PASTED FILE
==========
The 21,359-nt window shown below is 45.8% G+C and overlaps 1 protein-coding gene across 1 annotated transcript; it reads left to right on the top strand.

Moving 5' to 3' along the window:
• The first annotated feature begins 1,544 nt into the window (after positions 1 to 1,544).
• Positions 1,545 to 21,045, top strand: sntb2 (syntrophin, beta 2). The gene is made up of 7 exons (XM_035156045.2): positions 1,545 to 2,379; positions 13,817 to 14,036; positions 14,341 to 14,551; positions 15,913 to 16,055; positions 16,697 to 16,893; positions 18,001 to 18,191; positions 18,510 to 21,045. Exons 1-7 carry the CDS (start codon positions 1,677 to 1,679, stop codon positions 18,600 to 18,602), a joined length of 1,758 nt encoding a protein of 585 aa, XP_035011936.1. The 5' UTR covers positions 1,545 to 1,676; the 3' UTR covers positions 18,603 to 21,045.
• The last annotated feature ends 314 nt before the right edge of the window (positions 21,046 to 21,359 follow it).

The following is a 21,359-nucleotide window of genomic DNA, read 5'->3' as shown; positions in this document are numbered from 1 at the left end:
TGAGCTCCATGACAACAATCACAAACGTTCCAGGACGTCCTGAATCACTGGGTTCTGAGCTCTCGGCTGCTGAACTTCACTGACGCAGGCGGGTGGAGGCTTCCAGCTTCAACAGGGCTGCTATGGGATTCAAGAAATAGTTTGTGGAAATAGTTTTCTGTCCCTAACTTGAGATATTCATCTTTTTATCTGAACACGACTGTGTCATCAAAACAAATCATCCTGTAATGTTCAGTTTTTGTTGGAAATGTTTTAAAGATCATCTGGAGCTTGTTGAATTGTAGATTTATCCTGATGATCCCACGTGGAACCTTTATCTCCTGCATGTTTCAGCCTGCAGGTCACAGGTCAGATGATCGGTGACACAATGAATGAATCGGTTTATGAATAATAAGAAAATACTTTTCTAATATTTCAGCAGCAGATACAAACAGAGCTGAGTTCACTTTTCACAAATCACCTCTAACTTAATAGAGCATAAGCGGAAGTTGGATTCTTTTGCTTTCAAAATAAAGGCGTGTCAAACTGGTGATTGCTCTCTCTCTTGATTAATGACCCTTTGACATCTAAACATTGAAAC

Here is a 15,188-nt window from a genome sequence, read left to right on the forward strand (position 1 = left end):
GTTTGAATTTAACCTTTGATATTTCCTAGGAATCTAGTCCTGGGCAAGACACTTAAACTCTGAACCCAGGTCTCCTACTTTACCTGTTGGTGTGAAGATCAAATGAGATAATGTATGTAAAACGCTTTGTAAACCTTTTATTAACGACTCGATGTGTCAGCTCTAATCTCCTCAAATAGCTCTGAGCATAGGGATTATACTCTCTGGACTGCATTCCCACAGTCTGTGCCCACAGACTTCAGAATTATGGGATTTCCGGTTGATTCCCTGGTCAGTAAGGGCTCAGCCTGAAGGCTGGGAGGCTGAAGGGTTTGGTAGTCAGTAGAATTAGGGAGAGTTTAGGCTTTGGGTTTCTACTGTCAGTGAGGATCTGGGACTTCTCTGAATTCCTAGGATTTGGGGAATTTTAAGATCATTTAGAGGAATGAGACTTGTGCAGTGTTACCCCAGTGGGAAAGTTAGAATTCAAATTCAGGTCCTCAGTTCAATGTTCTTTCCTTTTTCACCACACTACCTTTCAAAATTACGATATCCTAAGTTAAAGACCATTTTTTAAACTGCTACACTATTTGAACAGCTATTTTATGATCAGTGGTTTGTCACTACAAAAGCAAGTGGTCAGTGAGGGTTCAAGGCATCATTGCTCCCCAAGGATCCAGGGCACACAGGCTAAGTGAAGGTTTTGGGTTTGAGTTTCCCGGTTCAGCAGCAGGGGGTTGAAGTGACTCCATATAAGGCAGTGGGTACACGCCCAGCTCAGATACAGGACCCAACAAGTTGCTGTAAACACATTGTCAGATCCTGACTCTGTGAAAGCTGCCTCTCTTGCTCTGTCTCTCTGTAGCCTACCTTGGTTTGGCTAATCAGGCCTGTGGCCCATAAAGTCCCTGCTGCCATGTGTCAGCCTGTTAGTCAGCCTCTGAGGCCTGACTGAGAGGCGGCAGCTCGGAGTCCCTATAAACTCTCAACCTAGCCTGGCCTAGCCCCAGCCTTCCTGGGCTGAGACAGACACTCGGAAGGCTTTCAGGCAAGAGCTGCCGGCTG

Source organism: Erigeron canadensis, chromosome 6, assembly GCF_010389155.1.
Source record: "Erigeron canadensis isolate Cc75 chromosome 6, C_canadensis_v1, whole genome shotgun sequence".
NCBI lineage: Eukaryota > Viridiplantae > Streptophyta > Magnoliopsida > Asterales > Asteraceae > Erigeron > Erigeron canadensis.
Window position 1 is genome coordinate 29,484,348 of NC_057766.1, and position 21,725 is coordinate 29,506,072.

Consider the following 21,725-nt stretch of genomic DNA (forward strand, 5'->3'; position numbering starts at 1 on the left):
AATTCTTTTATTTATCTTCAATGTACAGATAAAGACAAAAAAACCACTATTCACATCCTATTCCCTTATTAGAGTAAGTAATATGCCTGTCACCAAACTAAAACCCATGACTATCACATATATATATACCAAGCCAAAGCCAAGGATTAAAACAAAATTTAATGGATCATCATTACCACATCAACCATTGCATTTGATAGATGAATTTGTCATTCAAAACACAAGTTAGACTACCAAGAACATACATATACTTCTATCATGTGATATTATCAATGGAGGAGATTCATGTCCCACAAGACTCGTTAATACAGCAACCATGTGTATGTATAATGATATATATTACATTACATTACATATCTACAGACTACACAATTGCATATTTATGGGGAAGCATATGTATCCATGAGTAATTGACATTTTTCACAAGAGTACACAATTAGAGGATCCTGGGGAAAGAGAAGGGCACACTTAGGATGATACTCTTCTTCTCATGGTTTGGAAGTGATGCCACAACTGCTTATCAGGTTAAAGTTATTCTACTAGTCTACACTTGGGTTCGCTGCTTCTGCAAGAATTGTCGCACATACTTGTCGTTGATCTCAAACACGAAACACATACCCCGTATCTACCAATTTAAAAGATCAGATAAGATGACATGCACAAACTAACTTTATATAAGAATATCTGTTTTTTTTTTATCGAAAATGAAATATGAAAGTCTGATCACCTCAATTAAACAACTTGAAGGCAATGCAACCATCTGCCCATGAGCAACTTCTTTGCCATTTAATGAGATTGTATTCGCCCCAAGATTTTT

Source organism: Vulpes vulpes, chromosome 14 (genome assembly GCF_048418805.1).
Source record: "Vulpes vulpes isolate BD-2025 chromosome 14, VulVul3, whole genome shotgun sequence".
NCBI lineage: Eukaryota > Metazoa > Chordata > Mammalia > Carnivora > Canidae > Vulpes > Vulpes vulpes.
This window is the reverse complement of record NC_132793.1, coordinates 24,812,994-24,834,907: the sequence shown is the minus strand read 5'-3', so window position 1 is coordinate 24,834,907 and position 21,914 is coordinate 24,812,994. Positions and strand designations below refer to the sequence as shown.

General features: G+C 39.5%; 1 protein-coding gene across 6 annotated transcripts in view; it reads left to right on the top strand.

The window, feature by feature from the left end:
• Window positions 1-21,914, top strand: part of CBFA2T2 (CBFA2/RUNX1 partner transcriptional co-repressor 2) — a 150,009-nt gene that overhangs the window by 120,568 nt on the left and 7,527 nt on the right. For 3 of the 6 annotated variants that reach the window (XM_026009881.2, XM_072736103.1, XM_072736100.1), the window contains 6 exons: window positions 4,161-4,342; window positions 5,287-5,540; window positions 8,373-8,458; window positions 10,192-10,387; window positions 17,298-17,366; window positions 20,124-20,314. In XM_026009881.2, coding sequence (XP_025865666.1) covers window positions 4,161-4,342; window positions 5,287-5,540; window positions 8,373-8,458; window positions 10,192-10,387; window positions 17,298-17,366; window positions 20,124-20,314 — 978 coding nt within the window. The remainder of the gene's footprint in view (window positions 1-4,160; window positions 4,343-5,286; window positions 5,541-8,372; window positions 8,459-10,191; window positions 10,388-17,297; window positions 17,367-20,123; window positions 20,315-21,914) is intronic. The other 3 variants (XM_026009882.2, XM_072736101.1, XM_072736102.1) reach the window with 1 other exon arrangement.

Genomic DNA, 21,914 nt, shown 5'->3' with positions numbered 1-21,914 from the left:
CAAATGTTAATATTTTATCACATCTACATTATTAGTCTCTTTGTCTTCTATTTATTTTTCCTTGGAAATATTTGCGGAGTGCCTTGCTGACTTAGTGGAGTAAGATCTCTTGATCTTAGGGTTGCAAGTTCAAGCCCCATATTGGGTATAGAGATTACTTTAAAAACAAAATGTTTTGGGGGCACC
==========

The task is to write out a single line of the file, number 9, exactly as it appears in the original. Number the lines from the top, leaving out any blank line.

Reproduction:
GTTTGAATTTAACCTTTGATATTTCCTAGGAATCTAGTCCTGGGCAAGACACTTAAACTCTGAACCCAGGTCTCCTACTTTACCTGTTGGTGTGAAGATCAAATGAGATAATGTATGTAAAACGCTTTGTAAACCTTTTATTAACGACTCGATGTGTCAGCTCTAATCTCCTCAAATAGCTCTGAGCATAGGGATTATACTCTCTGGACTGCATTCCCACAGTCTGTGCCCACAGACTTCAGAATTATGGGATTTCCGGTTGATTCCCTGGTCAGTAAGGGCTCAGCCTGAAGGCTGGGAGGCTGAAGGGTTTGGTAGTCAGTAGAATTAGGGAGAGTTTAGGCTTTGGGTTTCTACTGTCAGTGAGGATCTGGGACTTCTCTGAATTCCTAGGATTTGGGGAATTTTAAGATCATTTAGAGGAATGAGACTTGTGCAGTGTTACCCCAGTGGGAAAGTTAGAATTCAAATTCAGGTCCTCAGTTCAATGTTCTTTCCTTTTTCACCACACTACCTTTCAAAATTACGATATCCTAAGTTAAAGACCATTTTTTAAACTGCTACACTATTTGAACAGCTATTTTATGATCAGTGGTTTGTCACTACAAAAGCAAGTGGTCAGTGAGGGTTCAAGGCATCATTGCTCCCCAAGGATCCAGGGCACACAGGCTAAGTGAAGGTTTTGGGTTTGAGTTTCCCGGTTCAGCAGCAGGGGGTTGAAGTGACTCCATATAAGGCAGTGGGTACACGCCCAGCTCAGATACAGGACCCAACAAGTTGCTGTAAACACATTGTCAGATCCTGACTCTGTGAAAGCTGCCTCTCTTGCTCTGTCTCTCTGTAGCCTACCTTGGTTTGGCTAATCAGGCCTGTGGCCCATAAAGTCCCTGCTGCCATGTGTCAGCCTGTTAGTCAGCCTCTGAGGCCTGACTGAGAGGCGGCAGCTCGGAGTCCCTATAAACTCTCAACCTAGCCTGGCCTAGCCCCAGCCTTCCTGGGCTGAGACAGACACTCGGAAGGCTTTCAGGCAAGAGCTGCCGGCTG